RT Obscura, a new bi-weekly column by renowned critic Kim Newman, sees the writer plunging the depths of the Rotten Tomatoes archive in search of some forgotten gems. In his second column, Kim looks at 1975 TV movie The Werewolf of Woodstock.
The oddest thing about this 1975 TV movie is that it seems to be intended seriously – despite the self-consciously ridiculous title, and the obvious comic potential of a lycanthrope cavorting through stoned crowds at the rock festival and being taken for just another longhair on a bad trip. The six-year gap between the famous festival and this production might excuse the outrageously dumb hippie caricatures if we assume the filmmakers were trying for a portrait of a time already receding in memory. Then again, maybe not.
After a few tiny snips of non-music news footage that establish the year as 1969, the festival is over and the site is strewn with rubbish – though pristine grass under a light scattering of paper cups doesn’t suggest half a million kids have recently writhed here. Bert (Tige Andrews), a local resident who seethes at the mere thought of hippies, drunkenly storms out to vandalise the still-standing stage and gets struck by lightning which, we are told, is similar to a kind of electric discharge proven to alter the cellular structure of lab rats (!). Meanwhile, a no-name rock group (including a young, bouffant-haired Andrew Stevens) hit on the idea of making their demo tape on that abandoned stage so they can send it to record companies with ‘recorded at Woodstock’ on the label.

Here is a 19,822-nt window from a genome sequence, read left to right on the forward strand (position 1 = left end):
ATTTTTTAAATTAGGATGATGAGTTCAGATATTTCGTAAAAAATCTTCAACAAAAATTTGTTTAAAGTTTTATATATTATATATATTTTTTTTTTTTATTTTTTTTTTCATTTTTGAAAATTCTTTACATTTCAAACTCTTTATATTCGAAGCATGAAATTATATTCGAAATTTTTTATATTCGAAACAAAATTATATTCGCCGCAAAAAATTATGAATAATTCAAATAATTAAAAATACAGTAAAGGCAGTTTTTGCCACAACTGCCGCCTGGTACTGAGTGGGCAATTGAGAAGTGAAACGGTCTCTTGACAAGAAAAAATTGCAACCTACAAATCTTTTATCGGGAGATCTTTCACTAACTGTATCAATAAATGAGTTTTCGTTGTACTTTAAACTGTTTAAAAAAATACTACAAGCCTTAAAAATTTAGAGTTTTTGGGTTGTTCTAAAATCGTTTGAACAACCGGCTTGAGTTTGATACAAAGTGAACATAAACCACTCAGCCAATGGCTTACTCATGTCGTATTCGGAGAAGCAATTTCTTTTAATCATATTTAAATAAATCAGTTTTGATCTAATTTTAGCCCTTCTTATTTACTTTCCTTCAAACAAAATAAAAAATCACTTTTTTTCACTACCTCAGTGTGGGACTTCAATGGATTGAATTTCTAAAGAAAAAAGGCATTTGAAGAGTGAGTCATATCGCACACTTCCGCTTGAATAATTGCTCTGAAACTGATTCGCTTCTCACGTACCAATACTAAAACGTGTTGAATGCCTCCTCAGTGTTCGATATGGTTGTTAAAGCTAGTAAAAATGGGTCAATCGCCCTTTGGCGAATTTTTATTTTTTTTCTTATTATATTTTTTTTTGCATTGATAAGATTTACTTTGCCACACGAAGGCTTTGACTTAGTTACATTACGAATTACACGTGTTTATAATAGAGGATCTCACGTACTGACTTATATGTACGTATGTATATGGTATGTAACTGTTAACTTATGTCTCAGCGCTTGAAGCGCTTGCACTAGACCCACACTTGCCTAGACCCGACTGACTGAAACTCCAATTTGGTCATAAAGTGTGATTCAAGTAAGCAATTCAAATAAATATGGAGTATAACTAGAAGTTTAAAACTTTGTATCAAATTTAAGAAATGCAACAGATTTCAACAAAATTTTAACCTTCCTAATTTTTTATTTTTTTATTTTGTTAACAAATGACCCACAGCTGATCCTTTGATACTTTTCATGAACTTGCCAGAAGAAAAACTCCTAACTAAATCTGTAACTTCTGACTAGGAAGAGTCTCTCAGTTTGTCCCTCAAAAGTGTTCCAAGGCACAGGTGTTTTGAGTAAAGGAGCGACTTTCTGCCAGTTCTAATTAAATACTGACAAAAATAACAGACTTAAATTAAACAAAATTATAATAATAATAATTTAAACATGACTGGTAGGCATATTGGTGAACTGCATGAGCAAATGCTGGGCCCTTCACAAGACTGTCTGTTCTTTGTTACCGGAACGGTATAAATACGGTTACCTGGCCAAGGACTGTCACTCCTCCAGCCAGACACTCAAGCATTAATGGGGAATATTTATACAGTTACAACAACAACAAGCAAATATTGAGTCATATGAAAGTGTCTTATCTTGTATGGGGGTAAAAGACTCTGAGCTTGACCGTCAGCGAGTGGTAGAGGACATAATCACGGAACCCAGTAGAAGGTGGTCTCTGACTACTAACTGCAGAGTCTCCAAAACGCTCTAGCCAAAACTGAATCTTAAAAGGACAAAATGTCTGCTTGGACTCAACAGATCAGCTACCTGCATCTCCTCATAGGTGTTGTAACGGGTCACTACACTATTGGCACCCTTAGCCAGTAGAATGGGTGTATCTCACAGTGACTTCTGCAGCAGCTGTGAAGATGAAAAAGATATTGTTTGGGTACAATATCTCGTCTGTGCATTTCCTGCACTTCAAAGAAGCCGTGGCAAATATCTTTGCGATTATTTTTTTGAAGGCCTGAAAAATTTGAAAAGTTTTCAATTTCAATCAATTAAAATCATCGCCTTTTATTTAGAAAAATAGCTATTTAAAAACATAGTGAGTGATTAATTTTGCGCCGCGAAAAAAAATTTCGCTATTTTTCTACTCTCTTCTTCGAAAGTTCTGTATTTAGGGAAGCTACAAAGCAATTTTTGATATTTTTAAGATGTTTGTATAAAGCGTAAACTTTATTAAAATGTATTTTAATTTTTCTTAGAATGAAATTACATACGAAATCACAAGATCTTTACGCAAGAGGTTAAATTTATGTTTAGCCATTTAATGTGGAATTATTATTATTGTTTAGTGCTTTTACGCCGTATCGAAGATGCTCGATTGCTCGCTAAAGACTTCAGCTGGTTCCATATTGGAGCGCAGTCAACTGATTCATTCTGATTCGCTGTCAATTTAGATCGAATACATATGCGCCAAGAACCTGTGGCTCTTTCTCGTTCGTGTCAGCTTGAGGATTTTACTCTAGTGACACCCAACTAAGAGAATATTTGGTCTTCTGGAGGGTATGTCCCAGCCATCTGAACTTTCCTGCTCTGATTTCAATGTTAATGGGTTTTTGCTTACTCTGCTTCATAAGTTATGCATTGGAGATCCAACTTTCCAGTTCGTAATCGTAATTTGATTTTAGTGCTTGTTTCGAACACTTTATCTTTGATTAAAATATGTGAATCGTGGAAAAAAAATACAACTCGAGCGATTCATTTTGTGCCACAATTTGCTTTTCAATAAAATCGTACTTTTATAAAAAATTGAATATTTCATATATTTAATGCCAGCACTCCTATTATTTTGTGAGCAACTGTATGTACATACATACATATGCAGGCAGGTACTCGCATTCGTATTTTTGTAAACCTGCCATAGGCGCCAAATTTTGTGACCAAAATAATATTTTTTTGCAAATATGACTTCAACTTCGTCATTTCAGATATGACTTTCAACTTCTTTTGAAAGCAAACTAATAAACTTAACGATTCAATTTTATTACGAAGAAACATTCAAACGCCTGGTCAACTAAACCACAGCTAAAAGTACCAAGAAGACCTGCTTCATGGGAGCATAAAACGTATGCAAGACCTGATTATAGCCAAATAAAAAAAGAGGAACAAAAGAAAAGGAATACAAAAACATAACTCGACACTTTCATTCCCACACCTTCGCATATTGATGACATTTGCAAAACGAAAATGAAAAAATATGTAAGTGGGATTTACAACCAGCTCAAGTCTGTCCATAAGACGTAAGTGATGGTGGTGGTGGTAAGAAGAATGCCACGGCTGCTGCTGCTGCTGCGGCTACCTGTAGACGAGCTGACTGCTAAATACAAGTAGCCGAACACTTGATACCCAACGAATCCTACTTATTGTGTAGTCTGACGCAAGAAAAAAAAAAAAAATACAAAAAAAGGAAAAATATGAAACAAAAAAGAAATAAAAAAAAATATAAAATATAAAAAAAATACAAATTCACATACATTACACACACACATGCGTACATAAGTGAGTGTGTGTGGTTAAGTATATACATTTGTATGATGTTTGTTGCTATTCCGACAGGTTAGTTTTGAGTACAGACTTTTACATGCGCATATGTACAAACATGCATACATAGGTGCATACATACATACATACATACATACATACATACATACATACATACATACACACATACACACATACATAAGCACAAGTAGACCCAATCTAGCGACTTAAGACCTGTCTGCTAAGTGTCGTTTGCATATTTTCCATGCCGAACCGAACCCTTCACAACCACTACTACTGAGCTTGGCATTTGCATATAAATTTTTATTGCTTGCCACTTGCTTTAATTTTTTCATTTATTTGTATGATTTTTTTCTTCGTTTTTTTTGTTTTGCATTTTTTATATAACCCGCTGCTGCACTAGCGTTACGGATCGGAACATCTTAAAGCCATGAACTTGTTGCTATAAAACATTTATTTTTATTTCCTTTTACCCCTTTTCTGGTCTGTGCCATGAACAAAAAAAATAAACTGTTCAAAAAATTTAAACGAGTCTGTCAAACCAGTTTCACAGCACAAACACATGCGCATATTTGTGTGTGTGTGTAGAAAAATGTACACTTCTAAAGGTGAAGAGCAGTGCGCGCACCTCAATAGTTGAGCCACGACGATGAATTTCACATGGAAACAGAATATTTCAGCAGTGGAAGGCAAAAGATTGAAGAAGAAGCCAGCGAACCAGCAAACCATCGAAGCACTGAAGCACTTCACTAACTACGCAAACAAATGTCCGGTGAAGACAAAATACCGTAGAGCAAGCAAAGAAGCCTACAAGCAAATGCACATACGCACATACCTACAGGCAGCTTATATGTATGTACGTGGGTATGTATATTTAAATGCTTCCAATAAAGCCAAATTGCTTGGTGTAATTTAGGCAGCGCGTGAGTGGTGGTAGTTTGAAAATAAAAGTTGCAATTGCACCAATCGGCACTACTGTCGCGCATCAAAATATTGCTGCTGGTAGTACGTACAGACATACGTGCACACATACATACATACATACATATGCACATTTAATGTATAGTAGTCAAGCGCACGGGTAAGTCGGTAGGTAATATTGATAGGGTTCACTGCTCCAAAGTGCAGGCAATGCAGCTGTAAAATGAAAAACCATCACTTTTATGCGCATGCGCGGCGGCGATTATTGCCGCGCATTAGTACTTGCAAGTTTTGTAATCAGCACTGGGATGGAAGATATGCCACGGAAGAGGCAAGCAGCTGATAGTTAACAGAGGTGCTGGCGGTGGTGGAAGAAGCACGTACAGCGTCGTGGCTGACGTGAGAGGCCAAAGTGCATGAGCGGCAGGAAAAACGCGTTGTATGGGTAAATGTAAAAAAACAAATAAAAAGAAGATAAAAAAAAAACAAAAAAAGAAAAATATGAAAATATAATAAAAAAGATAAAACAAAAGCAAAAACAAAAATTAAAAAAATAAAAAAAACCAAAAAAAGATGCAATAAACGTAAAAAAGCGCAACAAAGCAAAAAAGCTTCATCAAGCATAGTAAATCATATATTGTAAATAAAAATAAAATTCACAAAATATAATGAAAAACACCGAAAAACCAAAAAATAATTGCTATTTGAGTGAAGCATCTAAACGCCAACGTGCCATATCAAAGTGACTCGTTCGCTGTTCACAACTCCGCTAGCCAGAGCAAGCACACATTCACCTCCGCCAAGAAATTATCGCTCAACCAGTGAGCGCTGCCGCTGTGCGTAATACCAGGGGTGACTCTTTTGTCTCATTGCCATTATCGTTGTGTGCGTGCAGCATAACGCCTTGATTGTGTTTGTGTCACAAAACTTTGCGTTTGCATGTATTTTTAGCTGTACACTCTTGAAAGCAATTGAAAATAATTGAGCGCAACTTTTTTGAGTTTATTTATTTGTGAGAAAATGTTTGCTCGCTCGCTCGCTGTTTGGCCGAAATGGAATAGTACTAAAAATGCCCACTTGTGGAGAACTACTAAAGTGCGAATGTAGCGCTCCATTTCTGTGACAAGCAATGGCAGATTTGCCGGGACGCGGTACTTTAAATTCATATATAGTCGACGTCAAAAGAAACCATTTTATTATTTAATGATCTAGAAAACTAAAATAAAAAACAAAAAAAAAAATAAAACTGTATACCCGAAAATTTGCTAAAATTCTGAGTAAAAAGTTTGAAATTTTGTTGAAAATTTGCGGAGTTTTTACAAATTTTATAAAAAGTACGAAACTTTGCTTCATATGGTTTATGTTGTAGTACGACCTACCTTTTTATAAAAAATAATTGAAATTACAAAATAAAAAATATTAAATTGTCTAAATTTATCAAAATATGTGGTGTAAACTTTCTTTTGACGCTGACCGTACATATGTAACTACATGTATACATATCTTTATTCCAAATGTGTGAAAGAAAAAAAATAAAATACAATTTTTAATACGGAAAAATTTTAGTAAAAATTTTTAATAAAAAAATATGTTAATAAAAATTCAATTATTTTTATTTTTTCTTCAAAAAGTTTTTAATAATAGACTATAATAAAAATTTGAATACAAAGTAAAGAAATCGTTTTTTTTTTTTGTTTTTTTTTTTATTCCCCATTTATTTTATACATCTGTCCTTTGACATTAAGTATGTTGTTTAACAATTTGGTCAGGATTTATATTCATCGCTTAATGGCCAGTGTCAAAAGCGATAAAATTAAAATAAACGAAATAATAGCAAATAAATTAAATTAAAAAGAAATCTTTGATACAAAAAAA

When the full moon rises, bandaged Bert transforms into a swollen-faced, big-mouthed, hairy-gauntleted werewolf and goes on a mild rampage, killing a cop and the hippies’ dog. In a beauty and the beast lick, he merely abducts Beckie (Belinda Balaski), the dog’s grieving mistress, and the spaced-out chick develops sympathy for the snarling, inarticulate brute.
Top-billed Michael Parks (currently a regular in Quentin Tarantino films) models a Mike Nesmith woolly hat as a California cop who has come into town with his partner (Meredith MacRae) to learn from the local heat (Harold J. Stone) about policing pop festivals because his state is about to have one too (let’s hope he means Monterey not Altamont).
The cops stand around talking about the situation, reasoning that a lightning-strike might have turned Bert into a monster (even among invented movie werewolf mythologies, this explanation is cracked). And then they get their friends in evidence control to manufacture a silver bullet just in case the creature can’t be taken alive.
The lively monster romps around in broad daylight and even drives a red dune buggy, but Andrews mostly huffs and growls as if he were in a chimp-mask on a children’s show – then again, being the only lycanthrope ever to be forced from his lair (paws over pointy ears) by rock music played through loudspeakers could hardly have inspired the actor to greatness.
Though Beckie pleads for the creature’s life, it gets shot and takes a fatal fall from a half-built building – transforming back into an angry, dead farmer under the end credits. Produced by Dick Clark (for the benefit of British readers, a figure in the US music industry who hosted their version of Top of the Pops for decades), this was one of a clutch of 1970s US TV movies shot on videotape for late-night broadcast and has all the aesthetics of daytime soap.
It’s not enough to claim that cheapness undid the project, since a great deal of the best television drama in Britain was shot on tape in the 1970s and even the Colin Baker period Doctor Who never seemed quite as hampered by the format as this. The cast give read-through level performances, with the exception of Balaski (later to face a slightly more terrifying werewolf in The Howling) who gets stuck with the dippiest, shrillest lines but tries to give them some sincerity.